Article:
I chose Tagliolini all tartufo di Norcia. (12 euro). The highpoint of my experiences with black truffles came about 15 years ago, and I never forgot the haunting aroma and taste of the platter set before me at a trattoria named Latte di Luna in the Tuscan town of Pienza. This dish remains one of my greatest food memories. The dish at Il Casale degli Amici fell way short. I could barely discern any truffle aroma, or taste, and the mouth feel was dried out. I asked around after this and thought I understood that the best of the black truffles in the region were not to
be found until a month or so later (my experience in Pienza took place in early January). Even though I tried a few more truffle dishes during the three-week-long trip, none of these were memorable. We even had one or two tastes of white truffles from regions other than Piemonte on this trip, and these, too, failed to delight. I can only say that I hope it was the truffles and not the onset of a taste deficiency on my part.




The pasta itself in my dish was superb, obviously home-made, irregular in shape and just delicious. I might have enjoyed it more with butter alone.
My partner was happy enough with the classic rendition of Papparadelle al Cinghiale, long wide ribbons of pasta in a sauce infused with the flavor and texture of wild boar and red wine which makes an appearance at many local eateries in Umbria, Tuscany, parts of Le Marche, and no doubt many other regions during the cooler months.

The second course brought the meal’s highlight: Salcicce alla Griglia, three oval patties of house-made pork sausage with a luscious crust, spiced only with salt and pepper. Terrific! Well, we were in Norcia, after all! My mouth is watering right now as I think about this trio of crunchy gems. (I guess now is as good a time as any to report that both of us gained more than a couple of pounds during the three weeks, despite walking nearly 9 miles on a few days in Rome, according to the calculator on my iPhone)

With a bottle of water and a quarter carafe of house red wine: 35 euro for two.

Ristorante Norcia ristoranti Norcia Ristoranti ristorazione a Norcia agriturismo con ristorante
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Nov 16th, 2018, 02:42 PM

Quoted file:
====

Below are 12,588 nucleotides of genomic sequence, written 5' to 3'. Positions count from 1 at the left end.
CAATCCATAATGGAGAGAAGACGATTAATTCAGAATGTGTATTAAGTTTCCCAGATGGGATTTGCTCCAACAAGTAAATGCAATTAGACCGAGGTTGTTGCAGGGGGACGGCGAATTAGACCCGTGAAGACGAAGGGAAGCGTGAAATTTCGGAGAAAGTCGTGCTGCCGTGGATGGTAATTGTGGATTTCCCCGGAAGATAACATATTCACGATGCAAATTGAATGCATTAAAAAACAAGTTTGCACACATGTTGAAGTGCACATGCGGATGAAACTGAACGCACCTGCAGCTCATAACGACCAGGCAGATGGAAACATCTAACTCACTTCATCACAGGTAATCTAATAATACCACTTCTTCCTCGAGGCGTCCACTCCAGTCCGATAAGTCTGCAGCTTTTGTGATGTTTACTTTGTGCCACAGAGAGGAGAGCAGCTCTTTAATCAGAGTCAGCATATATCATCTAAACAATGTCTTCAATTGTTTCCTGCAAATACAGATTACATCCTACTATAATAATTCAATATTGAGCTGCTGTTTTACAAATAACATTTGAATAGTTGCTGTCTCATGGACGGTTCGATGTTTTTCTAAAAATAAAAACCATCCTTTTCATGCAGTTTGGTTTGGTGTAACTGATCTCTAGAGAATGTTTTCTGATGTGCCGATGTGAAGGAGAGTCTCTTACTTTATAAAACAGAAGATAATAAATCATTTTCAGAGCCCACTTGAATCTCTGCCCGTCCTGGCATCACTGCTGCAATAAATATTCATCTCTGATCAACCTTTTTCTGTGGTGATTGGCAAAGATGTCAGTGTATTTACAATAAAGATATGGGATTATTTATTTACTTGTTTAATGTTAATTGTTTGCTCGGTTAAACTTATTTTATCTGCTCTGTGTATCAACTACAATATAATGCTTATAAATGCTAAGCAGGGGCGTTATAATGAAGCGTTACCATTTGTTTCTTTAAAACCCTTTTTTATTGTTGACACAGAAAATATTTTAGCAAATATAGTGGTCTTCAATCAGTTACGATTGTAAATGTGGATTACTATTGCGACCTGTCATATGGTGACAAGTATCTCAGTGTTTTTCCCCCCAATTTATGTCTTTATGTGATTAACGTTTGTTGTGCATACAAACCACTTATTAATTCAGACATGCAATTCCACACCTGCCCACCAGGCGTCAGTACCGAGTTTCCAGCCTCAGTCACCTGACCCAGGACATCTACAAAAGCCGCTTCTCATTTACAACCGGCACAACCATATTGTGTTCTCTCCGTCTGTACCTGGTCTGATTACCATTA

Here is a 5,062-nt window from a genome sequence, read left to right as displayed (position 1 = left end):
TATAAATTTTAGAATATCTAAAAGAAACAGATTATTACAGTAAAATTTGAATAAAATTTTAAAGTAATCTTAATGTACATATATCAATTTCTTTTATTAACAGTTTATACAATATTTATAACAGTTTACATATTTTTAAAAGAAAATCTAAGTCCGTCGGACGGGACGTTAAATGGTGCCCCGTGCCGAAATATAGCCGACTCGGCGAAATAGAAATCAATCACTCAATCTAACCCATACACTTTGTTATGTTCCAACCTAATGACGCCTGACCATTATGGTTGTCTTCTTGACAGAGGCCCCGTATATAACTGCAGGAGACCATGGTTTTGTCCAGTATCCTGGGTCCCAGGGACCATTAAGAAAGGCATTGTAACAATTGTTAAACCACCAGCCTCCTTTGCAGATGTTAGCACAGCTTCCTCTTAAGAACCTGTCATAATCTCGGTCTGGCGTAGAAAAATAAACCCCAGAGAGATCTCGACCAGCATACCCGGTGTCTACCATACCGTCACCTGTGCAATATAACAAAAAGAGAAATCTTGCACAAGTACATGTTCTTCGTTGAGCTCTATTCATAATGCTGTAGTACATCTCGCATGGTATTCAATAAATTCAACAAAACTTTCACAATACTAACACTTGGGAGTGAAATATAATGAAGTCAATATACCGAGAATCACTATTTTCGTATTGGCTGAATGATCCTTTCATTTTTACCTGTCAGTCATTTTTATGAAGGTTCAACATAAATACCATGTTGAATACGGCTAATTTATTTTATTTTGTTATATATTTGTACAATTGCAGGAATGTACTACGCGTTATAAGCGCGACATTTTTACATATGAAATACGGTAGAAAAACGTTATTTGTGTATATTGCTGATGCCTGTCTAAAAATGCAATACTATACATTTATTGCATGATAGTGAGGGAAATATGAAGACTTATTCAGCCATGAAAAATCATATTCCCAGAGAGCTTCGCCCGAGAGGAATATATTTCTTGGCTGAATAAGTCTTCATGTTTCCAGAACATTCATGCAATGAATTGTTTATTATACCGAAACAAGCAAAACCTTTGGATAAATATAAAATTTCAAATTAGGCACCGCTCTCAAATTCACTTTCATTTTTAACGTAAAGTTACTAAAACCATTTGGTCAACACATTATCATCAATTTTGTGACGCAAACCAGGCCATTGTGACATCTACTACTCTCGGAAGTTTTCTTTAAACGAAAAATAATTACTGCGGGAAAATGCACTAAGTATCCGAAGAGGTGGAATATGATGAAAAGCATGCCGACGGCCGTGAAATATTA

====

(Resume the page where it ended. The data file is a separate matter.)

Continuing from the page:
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I am impressed with how little you eat and drink! You know, the pounds don’t adhere if you drink more...
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Nov 17th, 2018, 08:33 AM
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We loved that drive through the Sibillini Park. We started in Spoleto and drove through to Ascoli in a day, making many stops for photos. Thanks for the food reviews! Iím getting hungry for Italy reading this.
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Nov 18th, 2018, 07:29 AM
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Always enjoy your food-focused trip reports, a great resource for future travels.
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Nov 18th, 2018, 10:17 AM
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Love your food centric TRs. Always pick up some great places to try. Thanks for taking the time to do this.
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Nov 18th, 2018, 01:45 PM
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That drive through the Grande Piano is very beautiful. We had a picnic and then hiked. This was a month or two before the earthquake, so we walked around pretty little Castelluccio as well, unbelievably picking up even more food. The devastation there is so sad to think about, although they seem determined to rebuild business and community. Nice article (in Italian):

Tra polemiche e voglia di ripartenza, il Deltaplano di Castelluccio Ť realtŗ: ecco la nuova "casa" del commercio per far vivere il lavoro (e la gente)

Thank you so much for your report--it's great to get detailed restaurant reviews.